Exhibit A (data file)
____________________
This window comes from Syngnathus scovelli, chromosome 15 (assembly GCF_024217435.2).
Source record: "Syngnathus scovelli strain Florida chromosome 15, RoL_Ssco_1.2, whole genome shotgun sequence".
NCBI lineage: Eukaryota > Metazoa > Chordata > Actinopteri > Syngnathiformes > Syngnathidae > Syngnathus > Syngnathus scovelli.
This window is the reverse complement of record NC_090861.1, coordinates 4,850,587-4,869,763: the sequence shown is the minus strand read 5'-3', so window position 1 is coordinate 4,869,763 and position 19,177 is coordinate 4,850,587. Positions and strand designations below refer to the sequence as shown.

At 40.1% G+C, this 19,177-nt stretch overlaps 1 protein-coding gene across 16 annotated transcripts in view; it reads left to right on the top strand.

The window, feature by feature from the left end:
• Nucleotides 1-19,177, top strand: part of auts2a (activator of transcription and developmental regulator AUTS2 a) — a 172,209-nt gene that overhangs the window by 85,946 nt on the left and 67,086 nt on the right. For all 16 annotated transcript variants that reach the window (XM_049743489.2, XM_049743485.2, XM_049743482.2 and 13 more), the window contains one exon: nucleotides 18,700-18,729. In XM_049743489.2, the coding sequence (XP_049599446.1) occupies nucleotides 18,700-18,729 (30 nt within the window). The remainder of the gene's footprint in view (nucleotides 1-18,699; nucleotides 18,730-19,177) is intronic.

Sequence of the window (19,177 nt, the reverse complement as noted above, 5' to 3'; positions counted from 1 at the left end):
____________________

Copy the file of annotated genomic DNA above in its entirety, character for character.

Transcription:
This window comes from Syngnathus scovelli, chromosome 15 (assembly GCF_024217435.2).
Source record: "Syngnathus scovelli strain Florida chromosome 15, RoL_Ssco_1.2, whole genome shotgun sequence".
NCBI lineage: Eukaryota > Metazoa > Chordata > Actinopteri > Syngnathiformes > Syngnathidae > Syngnathus > Syngnathus scovelli.
This window is the reverse complement of record NC_090861.1, coordinates 4,850,587-4,869,763: the sequence shown is the minus strand read 5'-3', so window position 1 is coordinate 4,869,763 and position 19,177 is coordinate 4,850,587. Positions and strand designations below refer to the sequence as shown.

At 40.1% G+C, this 19,177-nt stretch overlaps 1 protein-coding gene across 16 annotated transcripts in view; it reads left to right on the top strand.

The window, feature by feature from the left end:
• Nucleotides 1-19,177, top strand: part of auts2a (activator of transcription and developmental regulator AUTS2 a) — a 172,209-nt gene that overhangs the window by 85,946 nt on the left and 67,086 nt on the right. For all 16 annotated transcript variants that reach the window (XM_049743489.2, XM_049743485.2, XM_049743482.2 and 13 more), the window contains one exon: nucleotides 18,700-18,729. In XM_049743489.2, the coding sequence (XP_049599446.1) occupies nucleotides 18,700-18,729 (30 nt within the window). The remainder of the gene's footprint in view (nucleotides 1-18,699; nucleotides 18,730-19,177) is intronic.

Sequence of the window (19,177 nt, the reverse complement as noted above, 5' to 3'; positions counted from 1 at the left end):